Religious Sites of Armenia
As man appeared in the world, deities and religions appeared as well. Armenia has not only an ancient culture and rich history, but also a centuries-old history of religion.
Religion in Armenia
Armenia was the first nation to adopt Christianity as a state religion in 301 AD. The Armenian-Gregorian Church (Armenian Apostolic Church) is one of the oldest Christian churches. The church is called Apostolic in honor of the apostles Thaddeus and Bartholomew, who were the first to preach Christianity in Armenia. It is also called Gregorian in honor of Gregory the Illuminator, who convinced the king to convert to Christianity in 301 AD and became the first Catholicos of all Armenians.
Pre-Christian Armenia inherited elements of paganism from Proto-Armenian tribes that inhabited the region. Ancient Urartians, predecessors of Armenians, incorporated deities of Mesopotamian, Iranian, and Greek origin. Throughout years Zoroastrianism had a major role in the Armenian lands. Later, during the Hellenistic period, Armenians favored Greek mythology and Armenian deities identified with the ancient Greek deities.
The Pre-Christian History
While most of the Armenian churches were built on top of pagan temples, one temple managed to survive the christianization of the country. Garni, which is currently the only standing Greco-Roman colonnaded building not only in Armenia, but also throughout the territory of the former Soviet Union. The temple is active and during certain events and festivals many neo-pagan Armenians visit and celebrate there in an attempt to preserve the old traditions. The Garni Temple is the best known symbol of pre-christian Armenia, yet more temples are being discovered throughout the country. The excavation of the pagan temple Ogmik were resumed in 2003, revealing more information about the forgotten Armenian pagan past.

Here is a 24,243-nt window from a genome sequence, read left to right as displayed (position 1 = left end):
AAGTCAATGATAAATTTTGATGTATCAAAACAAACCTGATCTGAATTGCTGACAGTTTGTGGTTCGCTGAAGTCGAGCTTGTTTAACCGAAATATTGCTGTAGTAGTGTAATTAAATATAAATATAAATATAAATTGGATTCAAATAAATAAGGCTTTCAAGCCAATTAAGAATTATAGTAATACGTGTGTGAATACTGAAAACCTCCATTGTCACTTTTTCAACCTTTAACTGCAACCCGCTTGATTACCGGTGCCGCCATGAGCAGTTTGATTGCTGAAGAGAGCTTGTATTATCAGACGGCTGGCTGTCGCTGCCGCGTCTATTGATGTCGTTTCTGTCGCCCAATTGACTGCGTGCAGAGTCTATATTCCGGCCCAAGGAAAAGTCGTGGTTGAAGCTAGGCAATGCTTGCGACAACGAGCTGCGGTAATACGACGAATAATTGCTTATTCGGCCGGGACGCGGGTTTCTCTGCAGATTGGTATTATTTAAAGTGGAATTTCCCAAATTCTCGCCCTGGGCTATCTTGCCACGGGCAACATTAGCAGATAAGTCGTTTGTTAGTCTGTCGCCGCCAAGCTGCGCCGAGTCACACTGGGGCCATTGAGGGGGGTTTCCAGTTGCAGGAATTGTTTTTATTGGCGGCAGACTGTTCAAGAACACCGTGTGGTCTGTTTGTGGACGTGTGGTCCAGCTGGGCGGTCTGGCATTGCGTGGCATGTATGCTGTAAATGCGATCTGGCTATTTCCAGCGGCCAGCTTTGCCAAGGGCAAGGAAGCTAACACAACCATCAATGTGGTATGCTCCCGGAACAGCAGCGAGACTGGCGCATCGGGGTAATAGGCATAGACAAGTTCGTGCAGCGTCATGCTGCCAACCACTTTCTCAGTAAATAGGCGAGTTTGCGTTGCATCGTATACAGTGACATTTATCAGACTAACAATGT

Non-Christian Religious Sites in Armenia
Throughout years, Armenia has been under the control of many Muslim rulers and as a result Yerevan is now also home to an 18th century Shia mosque. The Blue Mosque, located in the capital of Armenia, was constructed during the reign of an Iranian ruler Nadir Shah. Throughout the period of the Soviet rule, the mosque’s religious activities were stopped, yet after the reconstruction in the second half of 1990’s, the mosque is active and functioning.
Armenia, also known as the “Land of Churches,” is said to have over 4,000 monasteries and churches, which can be found all over the country. The Christian faith has shaped the Armenian culture so intimately that it permeates the very landscape of the country, with khachkars (cross stone carvings) strewn across even the most remote valleys, and ancient monasteries and churches nestled on the peaks of mountains surrounded by breathtaking nature.
The unique national style of Armenian church architecture came into being by the late 6th or early 7th century, probably becoming the first national style in Christian architecture, long before the Byzantine, Romanesque and Gothic styles were completely formed. The first Armenian churches were often built on top of pagan temples, imitating some aspects of Armenian pre-Christian architecture.